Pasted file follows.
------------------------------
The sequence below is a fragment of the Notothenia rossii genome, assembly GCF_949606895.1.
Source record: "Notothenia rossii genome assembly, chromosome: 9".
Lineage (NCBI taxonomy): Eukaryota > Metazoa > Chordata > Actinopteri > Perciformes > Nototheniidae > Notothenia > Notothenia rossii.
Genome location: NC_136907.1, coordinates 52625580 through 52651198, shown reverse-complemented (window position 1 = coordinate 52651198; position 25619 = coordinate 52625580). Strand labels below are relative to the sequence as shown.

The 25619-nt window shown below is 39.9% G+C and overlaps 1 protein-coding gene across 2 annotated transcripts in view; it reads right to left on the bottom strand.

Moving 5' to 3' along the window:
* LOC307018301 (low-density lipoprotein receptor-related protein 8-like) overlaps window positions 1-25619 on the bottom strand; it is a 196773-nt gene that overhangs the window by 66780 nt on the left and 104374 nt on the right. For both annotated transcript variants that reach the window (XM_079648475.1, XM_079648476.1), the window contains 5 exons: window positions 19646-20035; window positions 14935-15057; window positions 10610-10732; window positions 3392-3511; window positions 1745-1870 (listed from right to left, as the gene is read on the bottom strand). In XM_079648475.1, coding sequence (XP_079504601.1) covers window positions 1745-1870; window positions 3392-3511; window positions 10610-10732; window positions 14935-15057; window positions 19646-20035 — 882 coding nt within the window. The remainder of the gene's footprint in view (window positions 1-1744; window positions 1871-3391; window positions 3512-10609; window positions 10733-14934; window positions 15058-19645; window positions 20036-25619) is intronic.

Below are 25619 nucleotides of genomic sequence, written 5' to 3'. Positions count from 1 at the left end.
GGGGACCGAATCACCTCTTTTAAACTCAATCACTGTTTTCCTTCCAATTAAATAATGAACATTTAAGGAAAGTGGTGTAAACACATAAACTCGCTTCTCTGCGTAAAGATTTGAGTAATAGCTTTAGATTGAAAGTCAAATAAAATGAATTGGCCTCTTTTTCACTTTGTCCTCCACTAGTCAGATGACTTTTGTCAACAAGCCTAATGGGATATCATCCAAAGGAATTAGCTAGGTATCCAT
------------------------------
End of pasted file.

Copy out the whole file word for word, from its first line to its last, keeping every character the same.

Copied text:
The sequence below is a fragment of the Notothenia rossii genome, assembly GCF_949606895.1.
Source record: "Notothenia rossii genome assembly, chromosome: 9".
Lineage (NCBI taxonomy): Eukaryota > Metazoa > Chordata > Actinopteri > Perciformes > Nototheniidae > Notothenia > Notothenia rossii.
Genome location: NC_136907.1, coordinates 52625580 through 52651198, shown reverse-complemented (window position 1 = coordinate 52651198; position 25619 = coordinate 52625580). Strand labels below are relative to the sequence as shown.

The 25619-nt window shown below is 39.9% G+C and overlaps 1 protein-coding gene across 2 annotated transcripts in view; it reads right to left on the bottom strand.

Moving 5' to 3' along the window:
* LOC307018301 (low-density lipoprotein receptor-related protein 8-like) overlaps window positions 1-25619 on the bottom strand; it is a 196773-nt gene that overhangs the window by 66780 nt on the left and 104374 nt on the right. For both annotated transcript variants that reach the window (XM_079648475.1, XM_079648476.1), the window contains 5 exons: window positions 19646-20035; window positions 14935-15057; window positions 10610-10732; window positions 3392-3511; window positions 1745-1870 (listed from right to left, as the gene is read on the bottom strand). In XM_079648475.1, coding sequence (XP_079504601.1) covers window positions 1745-1870; window positions 3392-3511; window positions 10610-10732; window positions 14935-15057; window positions 19646-20035 — 882 coding nt within the window. The remainder of the gene's footprint in view (window positions 1-1744; window positions 1871-3391; window positions 3512-10609; window positions 10733-14934; window positions 15058-19645; window positions 20036-25619) is intronic.

Below are 25619 nucleotides of genomic sequence, written 5' to 3'. Positions count from 1 at the left end.
GGGGACCGAATCACCTCTTTTAAACTCAATCACTGTTTTCCTTCCAATTAAATAATGAACATTTAAGGAAAGTGGTGTAAACACATAAACTCGCTTCTCTGCGTAAAGATTTGAGTAATAGCTTTAGATTGAAAGTCAAATAAAATGAATTGGCCTCTTTTTCACTTTGTCCTCCACTAGTCAGATGACTTTTGTCAACAAGCCTAATGGGATATCATCCAAAGGAATTAGCTAGGTATCCAT